Indole, an organic chemical compound that’s found in our gut and contributes to the smell of poop, increases the healthy lifespan of worms, flies, and mice, according to new research. Scientists say this likely applies to humans as well, and that this stinky substance could eventually be used to delay age-related diseases.
New research published in Proceedings of the National Academy of Sciences shows that indole compounds, which are produced by bacteria in the gut, extends the healthy lifespan of a diverse set of organisms, including nematode worms, fruit flies, and mice. In tests, animals who were exposed to the compound remained free of age-related health complications over a greater fraction of healthy lifespan than those animals who weren’t exposed to the compound.
Importantly, indole didn’t extend an animal’s overall lifespan—rather, it extended so-called “healthspan,” or the length of time before age-related problems start to creep in. Scientists still need to figure out if indole does the same thing to humans, and how it is exactly that indole generates these observed health benefits. But the lead researcher of the new study, Daniel Kalman from Emory University in Atlanta, is cautiously optimistic that this compound can eventually be used to delay age-related diseases and frailty in humans.
Indoles are a stinky organic compound that actually smells pleasant in small batches. When exposed to the elements, this compound bleeds into the atmosphere in large airborne clumps, which can, unfortunately, be picked up by the human nose. Indole, along with skatole, hydrogen sulfide, and mercaptans, is what gives poop its stinky smell. Scientists know that gut indole can influence the way we react to drugs, and even ward off disease, but its health-extending attributes are largely unknown.
To learn more about indole’s potential health benefits, Kalman’s team exposed the compound to worms, flies, and mice, and then compared these animals and their levels of health and fitness to those animals who hadn’t been treated with indole. For all species tested, the ingested indole extended several standard measures of healthy lifespan, including physical ability, response to stress, and reproductive capacities. The presence of indole in nematode worms, for example, doubled their reproductive span. And in flies and mice, the indole significantly improved their mobility, both in young and older animals.
The researchers pinpointed the aryl hydrocarbon receptor (AHR) as the key facilitator of these effects. AHR is a molecule that binds small environmental molecules together, including dioxin and agent orange. The exact mechanism of action on the genome, however, is still a mystery, and is currently under study.
“These data raise the possibility of developing therapeutics based on microbiota-derived indole or its derivatives to extend healthspan and reduce frailty in humans,” conclude the researchers in the study. In other words, we may be able to create medicines and/or therapies from our gut biota to delay age-related disorders.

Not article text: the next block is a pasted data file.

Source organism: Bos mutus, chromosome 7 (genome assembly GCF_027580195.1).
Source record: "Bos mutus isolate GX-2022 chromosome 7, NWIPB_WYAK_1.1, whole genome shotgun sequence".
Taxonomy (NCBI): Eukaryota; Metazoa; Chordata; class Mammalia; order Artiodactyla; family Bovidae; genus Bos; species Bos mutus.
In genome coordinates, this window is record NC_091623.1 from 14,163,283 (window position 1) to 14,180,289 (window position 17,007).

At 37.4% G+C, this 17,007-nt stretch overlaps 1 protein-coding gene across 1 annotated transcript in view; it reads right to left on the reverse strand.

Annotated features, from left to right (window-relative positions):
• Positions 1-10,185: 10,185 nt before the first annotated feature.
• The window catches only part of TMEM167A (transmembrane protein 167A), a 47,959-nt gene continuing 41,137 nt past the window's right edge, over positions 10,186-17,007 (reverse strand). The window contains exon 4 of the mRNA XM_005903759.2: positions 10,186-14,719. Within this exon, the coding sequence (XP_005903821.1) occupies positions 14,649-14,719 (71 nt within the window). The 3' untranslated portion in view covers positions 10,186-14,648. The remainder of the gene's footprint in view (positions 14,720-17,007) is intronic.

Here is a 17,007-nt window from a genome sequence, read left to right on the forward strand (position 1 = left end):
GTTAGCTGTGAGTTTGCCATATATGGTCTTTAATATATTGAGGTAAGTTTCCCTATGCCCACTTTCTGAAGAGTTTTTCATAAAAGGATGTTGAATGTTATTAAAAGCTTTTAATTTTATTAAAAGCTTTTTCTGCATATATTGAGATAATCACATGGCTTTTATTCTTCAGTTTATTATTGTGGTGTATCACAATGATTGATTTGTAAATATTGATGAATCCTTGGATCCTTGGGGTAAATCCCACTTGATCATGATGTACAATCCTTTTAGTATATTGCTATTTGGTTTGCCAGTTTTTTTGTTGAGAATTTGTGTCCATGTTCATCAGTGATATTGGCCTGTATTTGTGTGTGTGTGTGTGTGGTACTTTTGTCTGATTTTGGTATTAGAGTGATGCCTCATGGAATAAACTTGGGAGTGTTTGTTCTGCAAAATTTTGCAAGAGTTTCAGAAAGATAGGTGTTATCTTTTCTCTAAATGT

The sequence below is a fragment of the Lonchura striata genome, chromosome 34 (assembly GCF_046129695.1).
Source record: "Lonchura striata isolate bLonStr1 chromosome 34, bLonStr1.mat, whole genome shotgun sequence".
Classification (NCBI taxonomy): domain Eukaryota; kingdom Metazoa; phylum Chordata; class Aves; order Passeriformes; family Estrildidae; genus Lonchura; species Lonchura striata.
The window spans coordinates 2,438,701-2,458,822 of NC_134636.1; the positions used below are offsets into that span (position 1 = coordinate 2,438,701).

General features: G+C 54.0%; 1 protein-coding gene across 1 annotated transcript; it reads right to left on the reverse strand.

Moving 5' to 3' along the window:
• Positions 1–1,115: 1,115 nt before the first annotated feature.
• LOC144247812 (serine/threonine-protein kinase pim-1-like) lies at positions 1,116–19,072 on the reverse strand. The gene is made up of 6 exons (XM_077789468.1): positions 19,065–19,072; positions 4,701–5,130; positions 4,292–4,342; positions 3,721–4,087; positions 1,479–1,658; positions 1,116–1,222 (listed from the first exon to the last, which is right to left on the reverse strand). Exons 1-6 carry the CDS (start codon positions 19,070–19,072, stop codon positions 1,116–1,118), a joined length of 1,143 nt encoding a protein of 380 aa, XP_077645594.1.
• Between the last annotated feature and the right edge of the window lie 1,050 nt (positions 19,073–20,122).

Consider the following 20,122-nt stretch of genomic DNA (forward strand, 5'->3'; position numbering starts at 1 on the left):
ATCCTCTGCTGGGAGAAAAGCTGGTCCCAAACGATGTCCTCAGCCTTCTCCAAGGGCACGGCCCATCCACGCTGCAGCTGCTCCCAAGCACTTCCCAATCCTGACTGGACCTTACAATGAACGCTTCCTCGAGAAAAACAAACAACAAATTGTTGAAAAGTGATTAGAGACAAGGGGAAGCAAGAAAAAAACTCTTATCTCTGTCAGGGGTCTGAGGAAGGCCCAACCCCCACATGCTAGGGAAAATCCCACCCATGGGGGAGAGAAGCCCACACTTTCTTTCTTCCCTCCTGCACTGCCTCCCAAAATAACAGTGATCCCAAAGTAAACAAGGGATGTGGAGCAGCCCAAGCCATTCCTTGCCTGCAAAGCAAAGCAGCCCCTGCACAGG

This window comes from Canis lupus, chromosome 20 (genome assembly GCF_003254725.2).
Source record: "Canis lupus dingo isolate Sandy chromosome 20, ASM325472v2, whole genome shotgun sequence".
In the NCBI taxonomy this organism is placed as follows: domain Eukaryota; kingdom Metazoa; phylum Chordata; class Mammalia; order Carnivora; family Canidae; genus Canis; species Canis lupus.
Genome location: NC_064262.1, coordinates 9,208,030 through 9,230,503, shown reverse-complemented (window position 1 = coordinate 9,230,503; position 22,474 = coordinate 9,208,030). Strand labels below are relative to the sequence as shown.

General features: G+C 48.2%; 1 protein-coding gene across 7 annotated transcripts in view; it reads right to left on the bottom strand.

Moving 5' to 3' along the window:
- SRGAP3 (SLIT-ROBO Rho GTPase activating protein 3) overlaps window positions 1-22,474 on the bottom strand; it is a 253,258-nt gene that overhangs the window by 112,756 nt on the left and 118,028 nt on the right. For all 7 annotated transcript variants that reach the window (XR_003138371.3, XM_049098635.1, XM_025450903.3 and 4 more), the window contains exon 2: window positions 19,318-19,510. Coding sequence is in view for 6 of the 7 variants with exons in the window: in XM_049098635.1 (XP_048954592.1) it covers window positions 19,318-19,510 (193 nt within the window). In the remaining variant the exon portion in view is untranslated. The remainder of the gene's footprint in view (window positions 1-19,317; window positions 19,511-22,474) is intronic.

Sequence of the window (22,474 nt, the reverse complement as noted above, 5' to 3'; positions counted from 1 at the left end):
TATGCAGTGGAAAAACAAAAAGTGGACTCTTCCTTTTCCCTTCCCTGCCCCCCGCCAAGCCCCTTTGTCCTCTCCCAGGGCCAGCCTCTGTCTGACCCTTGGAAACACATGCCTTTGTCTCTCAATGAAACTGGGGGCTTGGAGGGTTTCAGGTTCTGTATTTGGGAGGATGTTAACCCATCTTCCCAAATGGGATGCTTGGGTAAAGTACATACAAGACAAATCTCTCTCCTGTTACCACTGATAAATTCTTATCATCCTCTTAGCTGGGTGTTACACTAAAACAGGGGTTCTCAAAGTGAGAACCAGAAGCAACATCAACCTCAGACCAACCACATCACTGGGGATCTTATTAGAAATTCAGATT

Other research suggests that certain bacteria in our gut can prevent and treat many common diseases, such as heart disease and arthritis. There are about 100 trillion bacteria in our digestive system (some good, some bad), and scientists are still trying to figure out how this massive melange of microorganisms contributes to our health. Some scientists have even started to perform fecal transplants, in which important poop-borne bacteria can be delivered to the digestive systems of people who are deficient. The new study is not exactly like this, but it is related.
“Fecal transplants are an important new tool in treating dysbiosis [the dysregulation of gut microbiota], but it is hard to do them because the bacteria in the gut resist the intrusion of the transplant... and transplants are not always possible in all patients,” Kalman told Gizmodo. “We are trying to figure out what the microbiota produces that makes it protective. We identified indoles as molecules that appear to make diverse animals live better for longer. We see a protective benefit of these molecules when we ‘transplant’ bacteria that produce them (as compared to bacteria that are engineered to specifically not produce them). Importantly, we can deliver these molecules alone to animals and see protective benefit, which could in principle obviate the need for a fecal transplant.”
Kalman says that “evolution has hung on” to this particular biological pathway for a long time (i.e. AHR), and that there’s a very good reason it appears in a diverse set of animals. “That is good enough evidence for me to continue to study and develop these molecules,” he said. “It is a complex and long path to develop these or related molecules for humans, and we are not there yet.”
So should you start popping indole pills or sign up for a fecal transplant? Kalman says we need to chill until more is known.
“I’m not comfortable recommending any lifestyle changes other than to keep active and eat a well-balanced diet,” he said. “Active people who watch their diets and take care of their bodies and have regular checkups, live healthier for longer. As the research matures to become more translational, we may be able to tell you more.”